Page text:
Expressions & Patterns


In Pinafore, the main program is a single expression. These are the different kind of expressions:

  • string literals: "abc\ndef". Use backslash for certain escapes.
  • numeric literals: 34.5, ~34.5. The first is a rational, the second is an inexact number (internally represented as a double).
  • names: x. These are bound by declarators (e.g let) and patterns in function bindings (fn and match).
  • functions: fn x => x + 2 * x, match Just x => x; None => 0; end. These are constructed by fn (which have one "case", matching a pattern to an expression) or by match (with multiple cases)
  • if expressions: if t then "yes" else "no".
  • declarated expressions: let x = 3 in x + x, with N in x. The declarator modifies the expressions to pass declarations.
  • do-notation: do x <- f; return x + x; end. This notation makes it easier to work with monad-like types.
  • applicative notation: {.List %x + %y}. This notation makes it easier to work with applicative-like types.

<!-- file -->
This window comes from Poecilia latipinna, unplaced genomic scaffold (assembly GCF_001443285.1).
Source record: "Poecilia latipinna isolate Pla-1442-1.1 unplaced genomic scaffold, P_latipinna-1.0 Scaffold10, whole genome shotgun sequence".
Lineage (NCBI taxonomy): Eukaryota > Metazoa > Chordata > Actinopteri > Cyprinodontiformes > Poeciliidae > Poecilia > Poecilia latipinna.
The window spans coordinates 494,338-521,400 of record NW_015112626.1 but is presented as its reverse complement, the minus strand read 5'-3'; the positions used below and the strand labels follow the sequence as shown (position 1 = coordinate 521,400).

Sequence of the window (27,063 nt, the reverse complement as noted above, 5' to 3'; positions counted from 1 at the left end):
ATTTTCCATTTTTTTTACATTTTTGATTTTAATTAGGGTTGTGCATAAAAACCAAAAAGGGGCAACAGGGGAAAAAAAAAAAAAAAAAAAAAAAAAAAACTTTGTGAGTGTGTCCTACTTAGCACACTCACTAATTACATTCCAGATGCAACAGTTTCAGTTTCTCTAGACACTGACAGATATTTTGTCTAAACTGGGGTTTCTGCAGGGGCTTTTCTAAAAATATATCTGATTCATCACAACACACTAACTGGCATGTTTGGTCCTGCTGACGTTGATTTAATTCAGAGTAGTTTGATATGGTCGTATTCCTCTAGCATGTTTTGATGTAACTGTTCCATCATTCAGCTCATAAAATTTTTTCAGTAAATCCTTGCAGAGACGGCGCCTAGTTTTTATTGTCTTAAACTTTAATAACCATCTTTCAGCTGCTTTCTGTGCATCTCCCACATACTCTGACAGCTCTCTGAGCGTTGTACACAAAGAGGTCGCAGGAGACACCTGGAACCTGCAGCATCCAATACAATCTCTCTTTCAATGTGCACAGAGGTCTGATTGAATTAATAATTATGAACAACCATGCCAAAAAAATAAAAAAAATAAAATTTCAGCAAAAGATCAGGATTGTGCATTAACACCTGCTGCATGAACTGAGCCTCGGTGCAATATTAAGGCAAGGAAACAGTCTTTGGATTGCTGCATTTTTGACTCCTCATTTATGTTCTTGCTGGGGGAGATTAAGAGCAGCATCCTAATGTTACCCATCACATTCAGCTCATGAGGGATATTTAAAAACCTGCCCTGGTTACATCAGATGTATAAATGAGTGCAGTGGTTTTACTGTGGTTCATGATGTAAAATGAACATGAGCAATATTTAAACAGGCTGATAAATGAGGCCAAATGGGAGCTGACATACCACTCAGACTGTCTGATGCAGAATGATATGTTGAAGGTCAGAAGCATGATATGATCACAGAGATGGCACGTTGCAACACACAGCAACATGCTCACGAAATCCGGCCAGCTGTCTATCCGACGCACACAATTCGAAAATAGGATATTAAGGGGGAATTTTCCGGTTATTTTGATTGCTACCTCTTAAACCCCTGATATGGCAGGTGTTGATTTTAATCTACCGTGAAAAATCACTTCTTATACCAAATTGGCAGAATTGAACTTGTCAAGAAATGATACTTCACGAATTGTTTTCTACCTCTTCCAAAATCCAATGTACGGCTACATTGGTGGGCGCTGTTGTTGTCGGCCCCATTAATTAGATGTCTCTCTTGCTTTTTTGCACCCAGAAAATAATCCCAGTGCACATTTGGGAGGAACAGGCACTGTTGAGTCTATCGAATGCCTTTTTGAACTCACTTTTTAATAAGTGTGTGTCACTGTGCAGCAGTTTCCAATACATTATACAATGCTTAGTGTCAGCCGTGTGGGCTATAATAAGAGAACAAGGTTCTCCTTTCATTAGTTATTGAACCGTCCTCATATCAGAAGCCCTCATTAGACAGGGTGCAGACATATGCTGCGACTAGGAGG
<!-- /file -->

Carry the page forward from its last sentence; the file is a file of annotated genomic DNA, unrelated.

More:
• function applications: sort mylist. This is applying an expression (the function) to an expression (the argument).
  • list constructors: [1,2,3].
  • tuple constructors: (1,"xyz",()). Note that there are no tuple types larger than pairs, so this is equivalent to (1,("xyz",())).


Patterns are for matching against values in function cases (fn and match) and in let-bindings.

  • An underscore matches everything.
  • A lower-case name matches everything, and binds to the matched value.
  • A capitalised name (followed by patterns) matches a data constructor.
  • The form P@Q matches when both patterns P and Q match.
  • The form P : T matches when P matches. Pinafore will reject this if pattern P cannot be subsumed to type T.
  • The form P :? T matches when the value can be dynamically cast to T, and P matches that.
  • The form P as N matches when P matches. Names matched in P will be put in namespace N.